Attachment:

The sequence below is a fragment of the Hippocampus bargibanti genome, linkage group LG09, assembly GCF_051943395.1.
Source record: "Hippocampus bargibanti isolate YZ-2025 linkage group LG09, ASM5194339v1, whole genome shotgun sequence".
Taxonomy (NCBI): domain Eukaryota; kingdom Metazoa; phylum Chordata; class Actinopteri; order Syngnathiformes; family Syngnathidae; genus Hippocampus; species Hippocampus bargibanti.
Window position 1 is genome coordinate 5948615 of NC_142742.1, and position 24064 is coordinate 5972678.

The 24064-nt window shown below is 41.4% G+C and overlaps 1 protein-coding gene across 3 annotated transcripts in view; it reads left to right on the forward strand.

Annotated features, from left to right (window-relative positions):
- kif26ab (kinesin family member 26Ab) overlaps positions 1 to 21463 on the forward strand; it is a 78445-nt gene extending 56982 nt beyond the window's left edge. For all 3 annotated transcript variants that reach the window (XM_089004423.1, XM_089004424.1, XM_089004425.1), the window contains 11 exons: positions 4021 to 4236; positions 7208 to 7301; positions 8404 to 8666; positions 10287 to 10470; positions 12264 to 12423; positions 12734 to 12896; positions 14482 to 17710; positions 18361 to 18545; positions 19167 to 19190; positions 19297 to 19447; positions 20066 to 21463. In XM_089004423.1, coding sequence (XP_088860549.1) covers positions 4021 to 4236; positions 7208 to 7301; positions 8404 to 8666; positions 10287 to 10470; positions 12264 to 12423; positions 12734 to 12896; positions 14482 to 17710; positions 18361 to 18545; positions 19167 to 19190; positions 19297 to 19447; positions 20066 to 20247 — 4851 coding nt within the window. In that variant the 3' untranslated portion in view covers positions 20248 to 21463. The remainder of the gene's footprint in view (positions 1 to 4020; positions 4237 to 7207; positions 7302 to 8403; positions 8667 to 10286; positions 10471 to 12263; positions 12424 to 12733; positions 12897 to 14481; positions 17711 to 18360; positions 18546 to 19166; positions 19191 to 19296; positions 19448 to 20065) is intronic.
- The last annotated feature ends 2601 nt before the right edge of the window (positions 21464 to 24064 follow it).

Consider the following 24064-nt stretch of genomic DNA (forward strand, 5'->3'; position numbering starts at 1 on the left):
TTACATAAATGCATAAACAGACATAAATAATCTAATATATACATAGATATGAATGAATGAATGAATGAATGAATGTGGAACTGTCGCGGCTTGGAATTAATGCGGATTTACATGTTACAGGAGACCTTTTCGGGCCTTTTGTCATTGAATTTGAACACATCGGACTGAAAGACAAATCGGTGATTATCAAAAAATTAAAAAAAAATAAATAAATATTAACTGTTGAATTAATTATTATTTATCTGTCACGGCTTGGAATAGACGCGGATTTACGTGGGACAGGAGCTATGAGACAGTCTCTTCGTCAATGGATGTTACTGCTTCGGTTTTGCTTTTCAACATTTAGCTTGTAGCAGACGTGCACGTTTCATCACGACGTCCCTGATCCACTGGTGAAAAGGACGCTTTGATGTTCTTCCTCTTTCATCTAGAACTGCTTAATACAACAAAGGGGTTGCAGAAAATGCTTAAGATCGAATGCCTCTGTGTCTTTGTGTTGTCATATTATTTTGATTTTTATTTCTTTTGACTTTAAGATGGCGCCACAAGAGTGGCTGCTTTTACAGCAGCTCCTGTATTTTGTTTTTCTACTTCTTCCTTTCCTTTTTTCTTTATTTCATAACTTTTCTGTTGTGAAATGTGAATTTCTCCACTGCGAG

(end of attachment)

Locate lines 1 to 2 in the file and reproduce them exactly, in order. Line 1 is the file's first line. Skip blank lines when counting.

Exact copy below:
The sequence below is a fragment of the Hippocampus bargibanti genome, linkage group LG09, assembly GCF_051943395.1.
Source record: "Hippocampus bargibanti isolate YZ-2025 linkage group LG09, ASM5194339v1, whole genome shotgun sequence".